Although chokeberry fruits are small and inconspicuous, they have extremely rich nutritional properties. Read what distinguishes this plant and what are the advantages of chokeberries from EU organic farms over those from industrial production. This article will also tell you why you should include chokeberry in your diet and how many ways there are to eat these small, dark blue balls!
Chokeberry (Aronia melanocarpa) is a perennial shrub, growing up to 3 meters high and with a crown diameter of 2.5 meters. The ripe fruits are spherical and gathered in clusters. Due to high anthocyanin content, they are dark blue, sometimes almost black.1
In Europe, chokeberry fruits ripen at the turn of August and September.2 The leader is a selected Polish variety, A. Melanocarpa Galicjanka, appreciated by many domestic organic farmers.3
Chokeberry fruits are not only tasty, but also full of vitamins and minerals. They contain vitamins: B, C, E, K, folic acid and bioelements such as zinc, magnesium, potassium, calcium and iron.4 Additionally, they contain fiber, carotenoids and fatty acids.
The chemical composition of fresh and dried chokeberries also includes anthocyanins, flavonoids and phenolic acids. All of these compounds show remarkable antioxidant (antioxidant) activity, and when compared to blueberry, apple, strawberry or cranberry fruits, they are nearly four times more powerful.5
You can include the delicious fruit in your dietin many different ways. Among organic EU products, you will find chokeberry juices (with the addition of other fruits, such as apples), preserves andfreeze-dried products.
For everyday use, just add fresh or dried chokeberry to oatmeal or smoothies, and use its dark color as a natural dye for jellies, creams and cakes. Slightly tart chokeberry fruit in a pear and apple sauce goes well with the taste of cheese and different kinds of meat.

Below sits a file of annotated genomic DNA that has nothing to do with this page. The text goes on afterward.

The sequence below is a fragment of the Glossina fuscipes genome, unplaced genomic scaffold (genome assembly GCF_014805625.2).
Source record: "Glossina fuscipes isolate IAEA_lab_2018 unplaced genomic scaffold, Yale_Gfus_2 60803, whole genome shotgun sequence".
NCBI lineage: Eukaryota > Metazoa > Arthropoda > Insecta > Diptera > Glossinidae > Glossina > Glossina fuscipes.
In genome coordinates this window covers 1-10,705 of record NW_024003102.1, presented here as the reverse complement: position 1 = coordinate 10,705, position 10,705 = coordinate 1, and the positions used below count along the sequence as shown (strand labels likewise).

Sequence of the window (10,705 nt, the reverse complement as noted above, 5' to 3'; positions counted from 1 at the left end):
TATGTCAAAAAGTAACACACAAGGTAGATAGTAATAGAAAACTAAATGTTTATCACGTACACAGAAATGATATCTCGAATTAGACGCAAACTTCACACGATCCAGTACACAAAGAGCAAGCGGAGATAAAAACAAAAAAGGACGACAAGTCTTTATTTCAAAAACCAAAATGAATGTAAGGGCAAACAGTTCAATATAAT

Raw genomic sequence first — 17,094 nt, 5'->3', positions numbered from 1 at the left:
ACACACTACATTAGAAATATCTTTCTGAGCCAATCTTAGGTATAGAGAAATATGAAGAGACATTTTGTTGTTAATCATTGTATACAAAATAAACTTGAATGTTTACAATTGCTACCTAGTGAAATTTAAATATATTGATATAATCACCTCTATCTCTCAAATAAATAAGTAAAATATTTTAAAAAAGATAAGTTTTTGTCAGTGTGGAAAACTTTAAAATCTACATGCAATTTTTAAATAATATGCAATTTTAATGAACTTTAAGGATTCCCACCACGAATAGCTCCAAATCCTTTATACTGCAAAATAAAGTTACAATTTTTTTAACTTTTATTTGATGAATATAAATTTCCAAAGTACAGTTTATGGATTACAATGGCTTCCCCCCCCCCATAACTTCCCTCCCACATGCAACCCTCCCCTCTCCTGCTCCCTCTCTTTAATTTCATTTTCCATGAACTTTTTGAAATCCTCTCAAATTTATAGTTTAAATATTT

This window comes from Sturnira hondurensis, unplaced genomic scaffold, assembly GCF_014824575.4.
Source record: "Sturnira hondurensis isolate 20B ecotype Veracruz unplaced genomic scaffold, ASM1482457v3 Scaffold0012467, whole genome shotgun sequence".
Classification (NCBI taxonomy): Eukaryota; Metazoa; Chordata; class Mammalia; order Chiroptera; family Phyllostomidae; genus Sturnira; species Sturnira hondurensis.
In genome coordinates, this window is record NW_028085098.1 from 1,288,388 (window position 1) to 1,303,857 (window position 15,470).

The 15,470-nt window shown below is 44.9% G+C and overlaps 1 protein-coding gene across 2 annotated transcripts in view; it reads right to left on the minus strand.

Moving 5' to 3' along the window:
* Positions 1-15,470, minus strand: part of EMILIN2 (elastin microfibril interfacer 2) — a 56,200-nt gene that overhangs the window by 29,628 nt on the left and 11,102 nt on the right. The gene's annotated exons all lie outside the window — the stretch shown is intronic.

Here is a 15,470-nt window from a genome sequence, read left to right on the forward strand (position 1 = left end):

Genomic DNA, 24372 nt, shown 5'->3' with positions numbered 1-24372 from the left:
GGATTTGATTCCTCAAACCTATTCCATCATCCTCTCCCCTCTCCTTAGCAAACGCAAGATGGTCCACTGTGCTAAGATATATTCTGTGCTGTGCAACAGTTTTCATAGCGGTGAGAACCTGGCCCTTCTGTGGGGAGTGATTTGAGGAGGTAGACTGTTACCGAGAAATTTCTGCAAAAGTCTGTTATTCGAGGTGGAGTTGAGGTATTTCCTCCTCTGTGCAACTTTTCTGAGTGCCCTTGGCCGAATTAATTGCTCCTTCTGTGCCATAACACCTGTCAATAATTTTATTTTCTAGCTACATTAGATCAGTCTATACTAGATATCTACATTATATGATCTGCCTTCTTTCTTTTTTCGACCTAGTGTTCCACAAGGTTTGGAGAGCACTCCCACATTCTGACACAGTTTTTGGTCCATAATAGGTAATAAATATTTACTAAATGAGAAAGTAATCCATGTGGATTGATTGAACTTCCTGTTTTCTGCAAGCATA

You will need: 1 kg of apples, 1 kg of chokeberry, 1 kg of sugar, spices (cinnamon, cloves, cardamom or any other you like). Peel the apples, slice and boil in a small amount of water with spices. Blend or crush half of the chokeberries, add sugar and cook for about 5 minutes. Then add the rest of the chokeberries and cook again over low heat for5 minutes. Add apples and boil for a while, stirring constantly. You can put the jam into jars, cap them and set upside down to cool.
Fresh chokeberry fruits have an intense, tart taste. To get rid of it, simply freeze them for at least 48 hours. This simple procedure will make the chokeberry much tastier. Freezing only slightly affects the content of valuable nutrients.6
Poland has been the largest producer of chokeberries in the world for years.7 The annual harvest of fruitsis estimated at 40-50 thousand tons.8 The total cultivation area isabout 10 thousand hectares, and up to 23% of this area is covered by organic plantations.9
There is no doubt that Aronia melanocarpa isperfect for ecological cultivation. Its shrubs are resistant to low temperatures, have low soil requirements, as well as a shallow root system, which tolerates both drought and excessive humidity.10
Organic chokeberry plantations in the EU use only natural (from organic animal production) or organic (from plant production) fertilizers.11 Furthermore, certified farmers regularly perform soil analyses.12 They control weeds by mechanical methods, by planting cover crops and by natural mulching.13 All these treatments allow to obtain tasty fruits without using harmful chemicals.
Chokeberry fruits from certified EU areas have a huge advantage over industrially produced food. Organic farms obtain tasty fruit with maximum nutrient content and do not use chemical fertilizers or pesticides.14 Moreover, rational management of the food production process promotes environmental protection and raises public awareness.15So the next time you have a craving for chokeberry juice or preserves, choose those with the EU organic logo!
 M. Białek, J. Rutkowska, E.Hallmann, Aronia czarnoowocowa (Aronia melanocarpa) jako potencjalny składnik żywności funkcjonalnej, „Żywność. Nauka. Technologia. Jakość”, nr 6(85)/2012, p. 25
2 Ibid, p. 147
3 Ibid, p. 146
4 Ibid,p. 149
6 K. Wilczyński, M. Panasiewicz, K. Olesińska, K. Kałwa, Wybrane zagadnienia dotyczące mrożenia owoców w aspekcie zmian jakościowych surowca, „Inżynieria Przetwórstwa Spożywczego" nr 1/4-2018(25), p. 27
7 E. Rozpara, Metodyka produkcji owoców aronii metodą ekologiczną, Skierniewice 2016, p. 3
8 Broszura Krajowego Zrzeszenia Plantatorów Aronii ARONIA POLSKA, „Aronia.. Na zdrowie! Najkrótsza droga zkrzewu na stół”, Skierniewice 2020, p. 4
9 E. Rozpara, ibid.
10 A. Szopa, P.Kubica, H. Ekiert, ibid, p. 146
11 E. Rozpara, ibid, p. 6
12 Ibid, p. 7
13 Ibid, p. 28
14 Ibid, p. 4
15 D.Komorowska, Perspektywy rozwoju rolnictwa ekologicznego w Polsce, „Problemy rolnictwa światowego” nr 15/2006, p. 45